In spite of extensive investigations and an impressive amount of convictions, ties between Colombia’s criminal underworld and the state are alive and well, according to a leaked Inspector General reports.
At the request of the leftist opposition, the Inspector General’s Office issued a report in which it said it has investigated more than 500 (elected) officials over alleged links to drug lords or paramilitary groups over the past decade.
The revelation comes little more than a week after soldiers found $200,000 in cash, alleged drug money, in a congressional car driven by Congress’ finance chief, who was suspended.
Colombia military finds $200K in ‘drug money’ in congressman’s car
Hello again, parapolitics
The report also comes a decade after the “parapolitics” scandal that, following the demobilization of paramilitary group AUC, discovered far-stretching ties between the paramilitaries and Colombia’s political elite.
Since then, more than a 100 (former) congressmen have been investigated and more than 40 were sentenced to prison for using paramilitary intimidation and funds to get elected into Congress.
The mass prosecution of some of the country’s most powerful political dynasties, the military and public officials revealed how politicians and paramilitaries rigged the 2002 and 2006 elections.
Some 13,000 civilians, mainly businessmen, are yet to be investigated for having used the designated terrorist group to advance their interests at any length.
Colombia steps up prosecution of alleged paramilitary collaborators
The military even sleeps with the guerrillas
However, an Inspector General’s report sent to Congressman Alirio Uribe on April 12 indicated that links between public officials and illegal armed groups are far from a thing from the past.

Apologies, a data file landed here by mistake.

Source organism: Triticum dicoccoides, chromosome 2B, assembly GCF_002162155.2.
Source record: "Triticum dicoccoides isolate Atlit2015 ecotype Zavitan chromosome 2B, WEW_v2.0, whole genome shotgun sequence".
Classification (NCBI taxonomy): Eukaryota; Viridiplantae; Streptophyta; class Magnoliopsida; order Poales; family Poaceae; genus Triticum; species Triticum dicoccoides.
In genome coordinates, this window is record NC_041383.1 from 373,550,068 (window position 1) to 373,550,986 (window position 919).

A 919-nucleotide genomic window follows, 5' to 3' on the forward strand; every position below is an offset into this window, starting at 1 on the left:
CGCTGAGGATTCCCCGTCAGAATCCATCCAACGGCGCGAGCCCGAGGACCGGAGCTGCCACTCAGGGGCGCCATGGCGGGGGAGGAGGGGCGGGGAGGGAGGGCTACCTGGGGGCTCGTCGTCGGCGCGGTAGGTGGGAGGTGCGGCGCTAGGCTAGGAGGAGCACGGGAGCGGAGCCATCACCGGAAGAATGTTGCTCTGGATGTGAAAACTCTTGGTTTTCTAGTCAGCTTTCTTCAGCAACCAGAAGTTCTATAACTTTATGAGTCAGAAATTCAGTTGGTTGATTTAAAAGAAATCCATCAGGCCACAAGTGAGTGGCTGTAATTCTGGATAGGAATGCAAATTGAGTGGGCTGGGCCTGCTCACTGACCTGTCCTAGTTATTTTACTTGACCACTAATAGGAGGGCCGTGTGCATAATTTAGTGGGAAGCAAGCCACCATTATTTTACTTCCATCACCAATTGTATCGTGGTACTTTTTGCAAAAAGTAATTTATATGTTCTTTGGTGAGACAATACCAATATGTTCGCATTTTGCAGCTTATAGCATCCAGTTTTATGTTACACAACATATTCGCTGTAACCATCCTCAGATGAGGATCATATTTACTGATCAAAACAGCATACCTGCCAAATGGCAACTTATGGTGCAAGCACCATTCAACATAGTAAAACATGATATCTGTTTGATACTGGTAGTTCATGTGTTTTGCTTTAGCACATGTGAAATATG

The corruption within Colombia’s institutions is so diverse that even the military is accused of having ties to the same guerrilla groups it is supposed to combating.
It is clear that in some cases members of the security forces have been influenced by criminal interests, not only of the crime groups, but also guerrilla organizations. Among other cases it is undeniable that members of the security forces have been part of criminal activities associated with such groups. In the framework of the powers assigned by the law to the Inspector General, disciplinary proceedings are ongoing.
Inspector General report
In the report, the Inspector General’s Office revealed that from 2006 to 2016 it has opened a total of 519 disciplinary proceedings against (elected) state officials for ties to paramilitary groups, guerrillas or drug traffickers.
The suspects in these processes are allegedly linked to homicides, death threats, electoral constraints, the illegal funding of political campaigns, among others.
Colombia’s long and sad history of state criminality
When the parapolitics scandal broke in 2006, Colombian justice found that politicians and paramilitaries had increasingly colluded between 1998 and 2006, advancing both the politicians’ and the paramilitaries’ interests.
According to a previous court ruling, the paramilitaries even provided the successful 2002 presidential campaign of former President Alvaro Uribe, now an opposition senator for the conservative Democratic Center party.
Uribe subsequently demobilized the paramilitaries in a process criticized over the high levels of impunity granted to paramilitary war criminals.